One hundred years ago this week, World War I veterans gathered in St. Louis to promote “100 percent Americanism.” This was the first domestic gathering of the American Legion, which quickly grew into the largest and most influential veterans’ organization in the country. The St. Louis Caucus, as it is known in Legion lore, took place May 8-10, 1919, in downtown, mostly at the Shubert Theatre, located at 12th and Locust.
This was where the American Legion officially adopted its name. The group’s call for “100 percent Americanism” helped launch a period of intense xenophobia and anti-immigrant policies in interwar America. It is a legacy that continues to affect our political landscape today.
While the early American Legion billed itself as non-political and non-partisan, it regularly staked out pointed positions on the issues of the day. Support for the suddenly swelled number of veterans was a high priority, of course. (Later, the American Legion would play a prominent role in promoting the landmark 1944 G.I. Bill.) But so was denouncing perceived enemies on the home front, namely labor union radicals, such as the Industrial Workers of the World, Communists — the Bolshevik Revolution was not yet two years old — and conscientious objectors to the recent war, which we now call World War I.
The Legion blamed immigrants for undermining American democracy and contributing to social upheaval. At the Caucus in St. Louis, they urged Congress to pass a law to deport “alien slackers” who were unequipped for assimilation. “There is no place in America for such a creature,” the Legion wrote in its newsletter. “He is worse than a parasite; he is a menace.”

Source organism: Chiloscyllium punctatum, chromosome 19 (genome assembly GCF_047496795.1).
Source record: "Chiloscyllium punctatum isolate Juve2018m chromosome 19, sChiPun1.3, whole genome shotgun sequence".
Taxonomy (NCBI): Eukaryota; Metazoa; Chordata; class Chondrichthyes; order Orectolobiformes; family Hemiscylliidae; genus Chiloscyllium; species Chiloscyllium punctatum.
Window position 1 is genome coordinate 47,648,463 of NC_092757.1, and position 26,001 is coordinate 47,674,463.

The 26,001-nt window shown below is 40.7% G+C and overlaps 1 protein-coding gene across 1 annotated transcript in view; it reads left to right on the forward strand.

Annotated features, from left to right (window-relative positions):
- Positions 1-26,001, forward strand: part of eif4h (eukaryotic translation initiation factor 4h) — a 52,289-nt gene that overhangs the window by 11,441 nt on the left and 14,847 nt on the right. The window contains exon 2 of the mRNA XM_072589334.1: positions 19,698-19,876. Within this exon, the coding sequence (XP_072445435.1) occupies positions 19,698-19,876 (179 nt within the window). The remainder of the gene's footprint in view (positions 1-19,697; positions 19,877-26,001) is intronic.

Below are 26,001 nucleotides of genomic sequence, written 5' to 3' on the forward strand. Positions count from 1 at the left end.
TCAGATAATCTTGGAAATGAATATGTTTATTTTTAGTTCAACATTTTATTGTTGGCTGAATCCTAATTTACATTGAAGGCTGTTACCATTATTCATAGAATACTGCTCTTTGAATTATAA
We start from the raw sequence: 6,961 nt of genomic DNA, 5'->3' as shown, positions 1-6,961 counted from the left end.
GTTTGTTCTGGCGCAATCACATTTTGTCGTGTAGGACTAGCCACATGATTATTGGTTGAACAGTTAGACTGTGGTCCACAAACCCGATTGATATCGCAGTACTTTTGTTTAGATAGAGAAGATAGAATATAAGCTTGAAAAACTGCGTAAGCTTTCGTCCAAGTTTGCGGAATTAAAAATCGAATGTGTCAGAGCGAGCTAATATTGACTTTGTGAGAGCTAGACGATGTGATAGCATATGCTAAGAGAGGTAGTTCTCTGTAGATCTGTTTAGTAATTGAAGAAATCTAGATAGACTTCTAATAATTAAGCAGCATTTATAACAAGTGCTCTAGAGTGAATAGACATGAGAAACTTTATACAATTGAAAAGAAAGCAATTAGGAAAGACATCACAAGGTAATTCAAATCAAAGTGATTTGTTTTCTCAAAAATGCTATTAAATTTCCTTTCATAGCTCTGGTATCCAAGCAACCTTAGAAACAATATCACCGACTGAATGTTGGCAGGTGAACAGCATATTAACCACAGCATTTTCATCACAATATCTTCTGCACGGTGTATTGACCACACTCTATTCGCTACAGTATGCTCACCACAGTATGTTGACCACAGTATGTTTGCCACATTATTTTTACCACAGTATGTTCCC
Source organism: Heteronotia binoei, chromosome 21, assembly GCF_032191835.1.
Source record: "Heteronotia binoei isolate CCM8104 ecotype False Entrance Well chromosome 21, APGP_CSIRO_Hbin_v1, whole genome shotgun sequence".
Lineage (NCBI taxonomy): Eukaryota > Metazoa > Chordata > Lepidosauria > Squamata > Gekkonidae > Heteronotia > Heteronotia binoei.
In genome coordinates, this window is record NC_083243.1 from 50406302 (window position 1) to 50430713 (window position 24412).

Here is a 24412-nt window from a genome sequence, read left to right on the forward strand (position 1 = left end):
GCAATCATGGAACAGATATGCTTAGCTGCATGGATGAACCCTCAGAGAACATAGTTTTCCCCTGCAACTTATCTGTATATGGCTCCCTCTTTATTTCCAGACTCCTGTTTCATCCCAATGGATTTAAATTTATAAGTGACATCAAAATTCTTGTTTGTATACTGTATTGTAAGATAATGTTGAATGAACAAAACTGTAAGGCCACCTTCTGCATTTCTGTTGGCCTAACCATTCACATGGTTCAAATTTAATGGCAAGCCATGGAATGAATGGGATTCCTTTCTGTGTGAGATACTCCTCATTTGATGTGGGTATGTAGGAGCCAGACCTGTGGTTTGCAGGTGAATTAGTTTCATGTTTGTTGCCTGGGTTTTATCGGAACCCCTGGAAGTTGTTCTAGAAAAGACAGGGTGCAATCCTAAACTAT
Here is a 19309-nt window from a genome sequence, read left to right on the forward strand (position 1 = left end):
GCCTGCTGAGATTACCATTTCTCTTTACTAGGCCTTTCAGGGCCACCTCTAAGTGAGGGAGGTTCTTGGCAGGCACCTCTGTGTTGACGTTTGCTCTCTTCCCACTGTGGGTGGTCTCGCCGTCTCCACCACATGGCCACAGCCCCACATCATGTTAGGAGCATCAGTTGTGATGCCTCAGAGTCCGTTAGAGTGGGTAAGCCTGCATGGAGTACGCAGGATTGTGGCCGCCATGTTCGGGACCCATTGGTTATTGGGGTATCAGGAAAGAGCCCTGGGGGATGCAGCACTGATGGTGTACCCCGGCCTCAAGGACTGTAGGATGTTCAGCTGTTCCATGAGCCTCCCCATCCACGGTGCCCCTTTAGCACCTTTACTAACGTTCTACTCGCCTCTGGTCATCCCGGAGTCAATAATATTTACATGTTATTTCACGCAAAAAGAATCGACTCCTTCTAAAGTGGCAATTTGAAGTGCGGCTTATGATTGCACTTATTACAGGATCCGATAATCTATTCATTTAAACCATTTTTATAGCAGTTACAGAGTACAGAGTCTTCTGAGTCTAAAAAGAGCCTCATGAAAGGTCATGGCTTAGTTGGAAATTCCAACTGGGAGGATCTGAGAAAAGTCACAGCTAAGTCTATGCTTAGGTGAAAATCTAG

Never mind that tens of thousands of immigrants volunteered for the armed forces in World War I or served their adopted country in myriad other ways. In pronouncing this version of Americanism, the Legion drew upon the worst of the nation’s wartime tendencies: rising xenophobia.
President Woodrow Wilson had initially invoked the idea of Americanism before his re-election victory in 1916, five months before the U.S. entered the war. It was an assertion of patriotism in a nation on the cusp of world power status. Yet it was also defensive, suggesting that not every member of society could participate equally in this national project.
German-Americans were obvious targets during the conflict. After the armistice, attention turned to immigrants from southern and eastern Europe, who were accused of importing radical ideologies and promoting worker militancy.